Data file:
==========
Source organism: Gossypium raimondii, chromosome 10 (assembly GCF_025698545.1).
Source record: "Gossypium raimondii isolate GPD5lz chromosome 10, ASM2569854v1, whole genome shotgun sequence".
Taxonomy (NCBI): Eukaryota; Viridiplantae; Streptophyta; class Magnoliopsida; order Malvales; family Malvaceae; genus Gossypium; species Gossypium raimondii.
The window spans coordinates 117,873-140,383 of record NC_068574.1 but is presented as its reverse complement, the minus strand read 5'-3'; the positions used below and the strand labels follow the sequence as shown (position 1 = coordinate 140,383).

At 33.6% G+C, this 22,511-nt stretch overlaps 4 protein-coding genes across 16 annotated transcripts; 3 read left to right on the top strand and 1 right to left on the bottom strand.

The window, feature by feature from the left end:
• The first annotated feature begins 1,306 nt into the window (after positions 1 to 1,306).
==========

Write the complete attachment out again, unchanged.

Source organism: Gossypium raimondii, chromosome 10 (assembly GCF_025698545.1).
Source record: "Gossypium raimondii isolate GPD5lz chromosome 10, ASM2569854v1, whole genome shotgun sequence".
Taxonomy (NCBI): Eukaryota; Viridiplantae; Streptophyta; class Magnoliopsida; order Malvales; family Malvaceae; genus Gossypium; species Gossypium raimondii.
The window spans coordinates 117,873-140,383 of record NC_068574.1 but is presented as its reverse complement, the minus strand read 5'-3'; the positions used below and the strand labels follow the sequence as shown (position 1 = coordinate 140,383).

At 33.6% G+C, this 22,511-nt stretch overlaps 4 protein-coding genes across 16 annotated transcripts; 3 read left to right on the top strand and 1 right to left on the bottom strand.

The window, feature by feature from the left end:
• The first annotated feature begins 1,306 nt into the window (after positions 1 to 1,306).